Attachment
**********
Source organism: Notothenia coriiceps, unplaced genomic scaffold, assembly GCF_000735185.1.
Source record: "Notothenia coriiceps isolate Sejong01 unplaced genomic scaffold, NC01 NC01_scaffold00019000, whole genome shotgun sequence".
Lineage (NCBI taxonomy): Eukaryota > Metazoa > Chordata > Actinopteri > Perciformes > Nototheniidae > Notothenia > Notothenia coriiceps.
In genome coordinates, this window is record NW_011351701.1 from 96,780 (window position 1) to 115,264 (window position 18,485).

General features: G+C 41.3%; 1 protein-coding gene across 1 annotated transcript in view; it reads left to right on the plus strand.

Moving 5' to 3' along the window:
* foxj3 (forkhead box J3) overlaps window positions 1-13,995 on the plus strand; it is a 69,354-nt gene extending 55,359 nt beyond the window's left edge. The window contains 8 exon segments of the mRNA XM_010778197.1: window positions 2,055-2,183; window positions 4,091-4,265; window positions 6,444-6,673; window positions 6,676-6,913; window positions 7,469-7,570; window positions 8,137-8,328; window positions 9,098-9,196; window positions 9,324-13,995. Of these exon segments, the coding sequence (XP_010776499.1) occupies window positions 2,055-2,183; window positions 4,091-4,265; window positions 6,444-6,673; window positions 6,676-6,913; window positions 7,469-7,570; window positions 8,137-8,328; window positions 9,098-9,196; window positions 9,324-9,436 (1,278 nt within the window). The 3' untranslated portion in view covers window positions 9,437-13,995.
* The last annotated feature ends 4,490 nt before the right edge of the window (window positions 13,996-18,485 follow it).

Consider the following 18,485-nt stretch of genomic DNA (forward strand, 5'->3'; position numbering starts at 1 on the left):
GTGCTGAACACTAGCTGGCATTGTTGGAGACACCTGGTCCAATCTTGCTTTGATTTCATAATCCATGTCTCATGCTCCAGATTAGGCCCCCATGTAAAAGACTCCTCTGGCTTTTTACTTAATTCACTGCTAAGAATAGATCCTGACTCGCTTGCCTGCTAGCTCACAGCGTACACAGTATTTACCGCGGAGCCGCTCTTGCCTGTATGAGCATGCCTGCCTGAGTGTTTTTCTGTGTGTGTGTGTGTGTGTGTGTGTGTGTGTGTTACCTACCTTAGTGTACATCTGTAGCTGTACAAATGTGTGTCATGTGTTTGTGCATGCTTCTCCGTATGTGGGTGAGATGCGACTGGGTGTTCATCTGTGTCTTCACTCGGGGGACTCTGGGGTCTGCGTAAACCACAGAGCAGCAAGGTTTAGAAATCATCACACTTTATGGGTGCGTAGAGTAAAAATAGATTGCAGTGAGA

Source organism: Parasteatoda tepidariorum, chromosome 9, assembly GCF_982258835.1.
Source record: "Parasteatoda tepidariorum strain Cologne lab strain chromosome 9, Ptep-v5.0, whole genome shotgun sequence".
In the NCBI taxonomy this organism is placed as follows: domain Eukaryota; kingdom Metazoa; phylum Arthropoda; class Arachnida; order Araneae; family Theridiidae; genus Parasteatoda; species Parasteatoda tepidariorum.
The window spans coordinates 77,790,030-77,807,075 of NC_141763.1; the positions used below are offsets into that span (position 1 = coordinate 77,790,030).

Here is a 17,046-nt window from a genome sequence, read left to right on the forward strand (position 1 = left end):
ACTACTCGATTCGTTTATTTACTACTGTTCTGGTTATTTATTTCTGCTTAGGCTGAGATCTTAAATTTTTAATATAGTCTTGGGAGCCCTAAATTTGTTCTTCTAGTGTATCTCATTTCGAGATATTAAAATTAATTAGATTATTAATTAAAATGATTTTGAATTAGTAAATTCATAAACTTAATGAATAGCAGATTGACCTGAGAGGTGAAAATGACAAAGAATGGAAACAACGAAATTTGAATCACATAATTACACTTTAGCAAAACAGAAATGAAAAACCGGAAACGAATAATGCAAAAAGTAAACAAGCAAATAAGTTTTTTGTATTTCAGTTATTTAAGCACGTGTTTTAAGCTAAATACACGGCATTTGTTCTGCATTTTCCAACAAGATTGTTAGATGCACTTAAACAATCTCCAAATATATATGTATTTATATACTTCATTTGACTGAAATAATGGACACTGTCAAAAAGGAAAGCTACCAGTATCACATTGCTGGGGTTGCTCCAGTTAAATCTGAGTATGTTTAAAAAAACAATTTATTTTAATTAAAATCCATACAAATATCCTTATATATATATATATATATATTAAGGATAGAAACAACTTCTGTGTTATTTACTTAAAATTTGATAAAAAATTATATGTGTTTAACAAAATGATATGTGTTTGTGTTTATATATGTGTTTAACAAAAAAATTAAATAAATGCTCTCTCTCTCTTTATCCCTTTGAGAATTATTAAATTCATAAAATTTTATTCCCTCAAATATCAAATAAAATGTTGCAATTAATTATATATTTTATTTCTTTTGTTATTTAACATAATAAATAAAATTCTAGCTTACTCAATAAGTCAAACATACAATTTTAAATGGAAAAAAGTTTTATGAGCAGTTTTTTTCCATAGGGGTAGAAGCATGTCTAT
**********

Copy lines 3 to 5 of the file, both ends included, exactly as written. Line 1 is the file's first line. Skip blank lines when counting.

Lineage (NCBI taxonomy): Eukaryota > Metazoa > Chordata > Actinopteri > Perciformes > Nototheniidae > Notothenia > Notothenia coriiceps.
In genome coordinates, this window is record NW_011351701.1 from 96,780 (window position 1) to 115,264 (window position 18,485).

General features: G+C 41.3%; 1 protein-coding gene across 1 annotated transcript in view; it reads left to right on the plus strand.